More Icons Of Suspense From Hammer Films: Part Two/Conclusion

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9-23-2010 10-05-01 AM.jpgWrapping up my recent coverage of Sony's new Icons of Suspense: Hammer Films DVD collection (click here to reserve it online), here are reviews of the last two films in the set:

 

Never Take Candy from a Stranger (1960):  The Carter family has barely settled in their new home in the Canadian  "Jamestown" area when young nine-year-old Jean (Janina Faye) and a playmate are lured to the home of the town's weathy benefactor Mr. Olderberry and are made to dance naked for him!  Jean's parents -Dad's the new school principal- try to bring Olderberry (who we discover has had a long history of surpressed pedophile activity) to justice, or at least get him to an asylum.   But the Carters soon run into the overwhelming influence of Olderberry's rich son, who, besides practically runing the town,  blocks their attempts to pursue the matter (thanks to the son, the cops don't want to investigate and other parents won't speak up).  Subsequently, the Carters themselves get shunned by the town's citizens after Mr. Olderberry is found innocent of all charges.  Meanwhile, Jean and her friend aren't out of Mr. Olderberry's sight...

A terrific, powerfully realistic  film, directed by Cyril Frankel, Never Take Candy from a Stranger succeeds both as an attack on child molestation and as a chillingly compelling thriller.  The well-cast selection of mostly unknowns  (though you may recognize Bill Nagy, who plays  Mr. Oldenberry's son, as gangster  "Mr. Midnight" from 1964's Goldfinger) adds to the sense of verisimitude.  The film is an obvious indictment of citizens and institutions that ignore evil out of selfish fear, and whom, in the shattering climax, pay a horrible price for their thoughtless inaction. It's also, in it's last 15 minutes, one heck of a scary film, made more so by the fact that, unlike Hammer's usual stock company of fantastic monsters (Christopher Lee's  Dracula, Peter Cushing's Baron Frankenstein and his various creatures, etc.), Mr. Oldenberry (as well as his son and the citizens who enable his sick urges) is much more frightening because pedophiles like him do exist in the real world.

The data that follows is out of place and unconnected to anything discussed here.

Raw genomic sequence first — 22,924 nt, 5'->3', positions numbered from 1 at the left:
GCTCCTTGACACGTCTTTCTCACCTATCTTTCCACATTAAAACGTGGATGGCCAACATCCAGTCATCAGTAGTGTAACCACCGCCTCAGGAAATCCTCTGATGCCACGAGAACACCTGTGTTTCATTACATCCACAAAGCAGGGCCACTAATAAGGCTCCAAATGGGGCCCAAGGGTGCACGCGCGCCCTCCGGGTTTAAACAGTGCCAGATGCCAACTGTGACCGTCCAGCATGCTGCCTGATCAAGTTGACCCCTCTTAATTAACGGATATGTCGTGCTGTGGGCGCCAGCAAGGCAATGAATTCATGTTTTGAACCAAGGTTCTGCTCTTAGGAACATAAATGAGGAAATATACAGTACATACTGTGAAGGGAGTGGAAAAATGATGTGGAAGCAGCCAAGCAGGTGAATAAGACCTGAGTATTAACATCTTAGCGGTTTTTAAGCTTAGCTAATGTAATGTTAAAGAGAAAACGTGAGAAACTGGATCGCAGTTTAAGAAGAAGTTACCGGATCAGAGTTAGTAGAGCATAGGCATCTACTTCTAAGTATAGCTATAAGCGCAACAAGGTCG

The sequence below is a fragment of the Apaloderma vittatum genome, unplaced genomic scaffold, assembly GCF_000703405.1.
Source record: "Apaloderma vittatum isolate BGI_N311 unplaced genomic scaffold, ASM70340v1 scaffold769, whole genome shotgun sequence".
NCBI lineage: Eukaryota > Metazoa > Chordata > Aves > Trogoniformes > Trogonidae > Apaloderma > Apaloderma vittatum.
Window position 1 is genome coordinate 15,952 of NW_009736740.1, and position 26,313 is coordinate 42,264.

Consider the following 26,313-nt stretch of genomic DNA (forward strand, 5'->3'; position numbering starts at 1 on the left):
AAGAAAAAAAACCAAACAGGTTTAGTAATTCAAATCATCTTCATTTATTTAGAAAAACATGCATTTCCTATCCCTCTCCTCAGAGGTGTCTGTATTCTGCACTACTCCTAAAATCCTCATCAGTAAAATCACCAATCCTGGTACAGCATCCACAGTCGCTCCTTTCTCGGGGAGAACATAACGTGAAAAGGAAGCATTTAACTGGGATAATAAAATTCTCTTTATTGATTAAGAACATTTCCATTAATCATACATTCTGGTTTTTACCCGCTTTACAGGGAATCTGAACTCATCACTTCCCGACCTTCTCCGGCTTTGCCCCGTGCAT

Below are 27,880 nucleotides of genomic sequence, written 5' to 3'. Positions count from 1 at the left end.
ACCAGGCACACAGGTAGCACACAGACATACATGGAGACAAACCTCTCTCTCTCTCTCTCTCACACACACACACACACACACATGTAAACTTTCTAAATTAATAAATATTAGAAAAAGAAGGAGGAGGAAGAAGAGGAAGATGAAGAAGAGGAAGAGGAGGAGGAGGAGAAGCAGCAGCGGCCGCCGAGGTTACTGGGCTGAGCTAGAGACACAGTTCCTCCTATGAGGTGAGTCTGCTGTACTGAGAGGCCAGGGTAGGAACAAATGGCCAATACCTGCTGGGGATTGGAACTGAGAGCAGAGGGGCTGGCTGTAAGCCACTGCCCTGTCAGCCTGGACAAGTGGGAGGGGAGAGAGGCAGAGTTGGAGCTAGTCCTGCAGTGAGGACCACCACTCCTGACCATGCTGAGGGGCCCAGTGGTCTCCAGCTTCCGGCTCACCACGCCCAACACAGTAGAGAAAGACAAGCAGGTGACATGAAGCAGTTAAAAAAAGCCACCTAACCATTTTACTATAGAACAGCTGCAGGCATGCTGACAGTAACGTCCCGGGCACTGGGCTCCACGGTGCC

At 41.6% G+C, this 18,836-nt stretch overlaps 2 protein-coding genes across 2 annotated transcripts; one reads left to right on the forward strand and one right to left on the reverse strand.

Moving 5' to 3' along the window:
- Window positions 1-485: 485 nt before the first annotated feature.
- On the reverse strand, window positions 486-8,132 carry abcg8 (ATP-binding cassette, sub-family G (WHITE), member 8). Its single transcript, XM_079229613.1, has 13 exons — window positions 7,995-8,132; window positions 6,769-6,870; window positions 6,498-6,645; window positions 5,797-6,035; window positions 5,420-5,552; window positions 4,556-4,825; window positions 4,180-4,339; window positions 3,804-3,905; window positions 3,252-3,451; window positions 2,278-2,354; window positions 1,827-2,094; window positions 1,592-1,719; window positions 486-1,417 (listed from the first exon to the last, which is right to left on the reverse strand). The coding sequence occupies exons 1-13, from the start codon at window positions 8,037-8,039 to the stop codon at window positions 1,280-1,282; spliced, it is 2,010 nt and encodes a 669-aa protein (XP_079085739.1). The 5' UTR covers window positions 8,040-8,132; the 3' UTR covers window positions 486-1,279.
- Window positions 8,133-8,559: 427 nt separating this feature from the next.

Cash on Demand (1961):  Fussy, nasty-minded  bank manager Fordyce (Peter Cushing), who's already terrorized his loyal, hardworing staff, gets his comeuppance two days before Christmas when he meets an alleged bank security expert (Andre Morell, who played Dr. Watson to Cushing's Sherlock Holmes in Hammer's 1959 remake of The Hound of the Baskervilles).  The security guy is actually a criminal who claims to have Fordyce's wife and son -the only two people in the world the manager cares about!- hostage and who forces Fordyce to help him rob the bank.  Tension mounts as Fordyce, under pressure, slowly begins to lose his nerve...

Cash on Demand is a pretty good, low-key little caper film.  The excitement, helped immensely by solid performances from Cushing, Morell and the fine supporting cast, builds slowly to a boil as we wonder if any of the staff will tumble to the security expert's real plans, or if Fordyce will crack under the stress.  Characterzation is stressed equally along with plot, with some surprising bits by all players.  Even Morell's criminal turns out to be not quite the person we thought he was.  Though confined to a few interior sets and dependent on dialogue and acting (held together by director Quentin Lawrence), Cash on Demand holds your attention from start to finish. 

These two films, plus the others (These Are The Damned, The Snorkel, Stop Me Before I Kill!, Maniac) in the Icons of Suspense collection, are all available from the library here.

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This page contains a single entry by Ed published on October 7, 2010 9:17 PM.

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